This week marked a few auspicious events for me and my favorite place on earth, Big Basin Redwoods State Park. First, the park’s recent reopening allowed me to visit and hike (on limited trails) for the first time in two years. Second, this week marks the two-year anniversary of the severe storm that produced mega lightning but paltry rain, resulting in fires, one that obliterated the 18,000-acre Big Basin State Park in less than a day, leaving it 97 percent charred, its infrastructure wholly destroyed.
Yeah. Like I said, it was an auspicious week. Back in 2020, over 900 families in Boulder Creek, Ben Lomond and Bonny Doon lost their homes in the fire. It’s a week none of us here are ever going to forget.
Here’s how it unfolded.
In the early hours of August 16, 2020, a massive storm blew through unseasonably hot, tinder-dry Northern California, producing 10,000 lightning strikes, 2500 in the greater San Francisco Bay Area alone. Pretty much everyone who lives in the area remembers “that night with the freak lightning storm and winds.” Here in the Santa Cruz Mountains, it was like a light show gone wrong, interspersed with mere drops of rain and wind gusts reaching 70 miles per hour, a terrifying combination. All told, the storm started over 500 fires (some say 650). Several of these fires converged in the Santa Cruz Mountains, and, along with a dire change in wind conditions, what had looked like a handful of manageable fires became a massive, roaring, fast-moving firestorm. Now called the CZU Lightning Complex Fire, it rapidly grew to over 40,000 acres, showing no signs of stopping. We, the residents of Boulder Creek and Bonny Doon, were issued a mandatory evacuation alert on Tuesday night, our cell phones shrieking out that emergency drone intended to trigger your adrenaline, your fear, and hoo boy, did it work. “It’s bad,” my husband reported grimly, coming back inside from his lookout. We live on a ridge and have a panoramic view of the mountains and peaks around us for miles and miles. “Go look,” he told me.
I hurried out to our long driveway and emitted an animal whimper of fear when I caught a glimpse of red in the distance. And not just a glimpse. An entire peak was on fire, ruby-red, lit from within. What was so horrific, beyond the sight of a mountain on fire, upwind of us, was its size, the understanding that there could be no stopping such an enormous, fiery beast. And that it was headed our way.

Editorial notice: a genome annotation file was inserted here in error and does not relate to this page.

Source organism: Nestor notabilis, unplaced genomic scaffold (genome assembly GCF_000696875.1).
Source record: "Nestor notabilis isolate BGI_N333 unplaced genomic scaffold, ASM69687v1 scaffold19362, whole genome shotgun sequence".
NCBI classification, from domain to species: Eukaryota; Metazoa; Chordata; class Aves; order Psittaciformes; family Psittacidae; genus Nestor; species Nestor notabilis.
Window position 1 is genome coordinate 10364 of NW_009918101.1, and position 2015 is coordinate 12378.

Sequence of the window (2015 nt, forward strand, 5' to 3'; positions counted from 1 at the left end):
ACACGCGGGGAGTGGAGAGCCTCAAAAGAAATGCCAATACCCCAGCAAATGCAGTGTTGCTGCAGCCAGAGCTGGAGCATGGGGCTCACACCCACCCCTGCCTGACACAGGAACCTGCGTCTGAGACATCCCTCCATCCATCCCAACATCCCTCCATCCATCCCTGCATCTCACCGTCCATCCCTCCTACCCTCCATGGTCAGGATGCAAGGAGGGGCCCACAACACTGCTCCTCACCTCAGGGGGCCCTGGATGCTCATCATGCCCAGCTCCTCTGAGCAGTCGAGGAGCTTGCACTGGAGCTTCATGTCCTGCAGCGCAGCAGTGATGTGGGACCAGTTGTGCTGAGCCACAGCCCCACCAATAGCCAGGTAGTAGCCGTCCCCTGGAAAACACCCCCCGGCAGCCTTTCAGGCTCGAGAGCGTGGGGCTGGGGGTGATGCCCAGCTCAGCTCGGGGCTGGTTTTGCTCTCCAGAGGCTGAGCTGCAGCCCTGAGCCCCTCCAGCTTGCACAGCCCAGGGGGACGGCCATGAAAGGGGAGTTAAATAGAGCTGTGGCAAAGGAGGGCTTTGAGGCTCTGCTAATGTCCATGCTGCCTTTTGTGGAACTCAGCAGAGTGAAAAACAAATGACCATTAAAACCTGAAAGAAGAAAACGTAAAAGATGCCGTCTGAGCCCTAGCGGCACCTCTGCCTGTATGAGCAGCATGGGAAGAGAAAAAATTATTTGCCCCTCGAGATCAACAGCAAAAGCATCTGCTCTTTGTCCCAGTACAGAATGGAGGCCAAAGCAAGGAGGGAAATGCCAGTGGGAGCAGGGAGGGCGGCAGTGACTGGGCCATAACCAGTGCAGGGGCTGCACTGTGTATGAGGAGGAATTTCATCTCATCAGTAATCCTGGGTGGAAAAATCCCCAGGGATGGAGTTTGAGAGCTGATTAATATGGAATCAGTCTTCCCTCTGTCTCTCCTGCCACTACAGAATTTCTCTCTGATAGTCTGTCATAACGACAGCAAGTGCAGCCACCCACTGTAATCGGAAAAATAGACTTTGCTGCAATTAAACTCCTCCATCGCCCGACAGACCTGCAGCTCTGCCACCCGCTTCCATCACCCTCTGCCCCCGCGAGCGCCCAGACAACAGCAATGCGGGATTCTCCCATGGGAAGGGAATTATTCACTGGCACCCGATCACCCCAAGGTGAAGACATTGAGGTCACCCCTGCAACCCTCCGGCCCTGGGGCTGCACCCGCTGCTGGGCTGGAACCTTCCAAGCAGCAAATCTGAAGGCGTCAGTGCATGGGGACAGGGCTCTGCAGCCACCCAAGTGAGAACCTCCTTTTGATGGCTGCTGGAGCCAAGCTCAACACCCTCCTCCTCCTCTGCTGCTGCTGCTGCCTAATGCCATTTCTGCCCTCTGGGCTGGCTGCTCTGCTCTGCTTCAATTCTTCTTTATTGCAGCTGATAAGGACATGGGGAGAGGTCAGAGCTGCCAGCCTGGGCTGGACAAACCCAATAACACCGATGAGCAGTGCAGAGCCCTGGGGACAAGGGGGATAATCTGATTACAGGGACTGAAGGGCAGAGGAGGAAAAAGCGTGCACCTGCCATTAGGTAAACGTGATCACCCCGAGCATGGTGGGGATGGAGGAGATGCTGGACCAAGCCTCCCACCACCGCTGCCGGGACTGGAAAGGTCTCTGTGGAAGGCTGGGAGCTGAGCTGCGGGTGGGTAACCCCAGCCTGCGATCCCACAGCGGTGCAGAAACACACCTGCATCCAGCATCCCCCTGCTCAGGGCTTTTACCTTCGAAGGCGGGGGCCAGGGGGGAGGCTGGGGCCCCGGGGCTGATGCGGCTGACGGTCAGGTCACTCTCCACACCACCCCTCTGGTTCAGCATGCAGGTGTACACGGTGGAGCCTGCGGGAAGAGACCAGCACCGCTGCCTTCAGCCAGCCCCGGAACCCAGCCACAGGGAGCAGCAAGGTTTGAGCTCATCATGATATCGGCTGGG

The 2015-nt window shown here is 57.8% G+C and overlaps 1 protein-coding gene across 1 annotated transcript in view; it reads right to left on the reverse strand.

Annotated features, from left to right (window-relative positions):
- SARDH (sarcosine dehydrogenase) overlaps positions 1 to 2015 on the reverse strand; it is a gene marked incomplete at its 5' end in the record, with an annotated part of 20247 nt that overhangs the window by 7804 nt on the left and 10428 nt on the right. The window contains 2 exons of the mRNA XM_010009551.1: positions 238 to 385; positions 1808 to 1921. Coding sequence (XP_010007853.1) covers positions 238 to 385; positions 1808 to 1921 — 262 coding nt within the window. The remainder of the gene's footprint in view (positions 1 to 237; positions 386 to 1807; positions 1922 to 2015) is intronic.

What I knew as well: fires were converging throughout the greater Bay Area, creating their own Lightning Complex Fires: the LNU; the SCU. CalFire’s capacities and manpower were strained well beyond what they could handle. They had to pick which fires to attack and counter in full force, which part of the region they could save.
Big Basin was not high on that list. Boulder Creek and Bonny Doon were not high on that list.
By the morning of August 19, 2020, Big Basin State Park was, for all intents and purposes, gone. (Many of the houses in Boulder Creek, not to mention our historic downtown, with buildings dating from the 1880s, were saved by the heroic efforts of firefighters from the Boulder Creek volunteer fire department, who were told by CalFire to evacuate, and they said, “nope, not a chance,” and literally saved the town. We are forever indebted to them.)
We all suffered in 2020. Understatement of the year, that. Death and damage happen. Personal case in point: my father died two weeks to the day before the August fire, and we had to put our beloved young cat to sleep (massive kidney failure) 10 weeks after the fire. Most of you out there, reading this, had similar kinds of losses. I know you did. Like the fire that tore through Big Basin, where only three percent was left unaffected, I’m going to bet that statistic applies to humanity in 2020, as well.
But life moves on. After loss, sure, there’s the barren desert (or in this case, burnt-out forest) of grief and emptiness you have to trudge through. But we are wired to live, to thrive. And Big Basin, two years later, is coming back to life. Is it the Big Basin I so loved? Um, no. That, in truth, is the thing that must die: our insistence on having something be exactly the same way it has always been. Life doesn’t work that way. Sooner or later, we all figure that out (or have nature figure it out for us). It hurts. And then we move on. Humans and forests both.
Returning to Big Basin State Park proved to be, surprisingly, an upbeat experience. I thought I’d bawl; I have, lots, since that day, two years ago. The damage to this area is just horrific, and a drive along Empire Grade Road and Highway 236 will tear out even the most stoic of hearts. But at the park itself, that was not the case. After the shock of registering of the burn scar all around you, eventually it’s the green you start to focus on. And I was just so damned glad to be back on the land. “Is Big Basin the land itself?” I mused to my husband, an hour into our walk. “Or is it the trees?” A bit of a koan, that. I decided it was the land itself, its soul now speaking to my soul, reassuring me that loss is a temporal thing.
We spent four hours there — in truth, much longer than I’d expected to last, emotionally. It was both wrenching and uplifting. But if I had to pick one or the other to define the experience, I’d definitely say uplifting.
Big Basin Redwoods State Park is back. And I am so very glad.
If you’re interested in visiting Big Basin State Park yourself, it’s by online or phone reservation only. No same-day or drive-up visits are allowed at this time. You can check out all the necessary information HERE, where you can also see some good pics, a more detailed description of what happened, how rehabilitation is going, and who’s collaborating to make it happen. Special shout-out thanks to Friends of the Santa Cruz State Parks, whose considerable volunteer efforts are allowing this park to be run and visited in this rebuilding interim.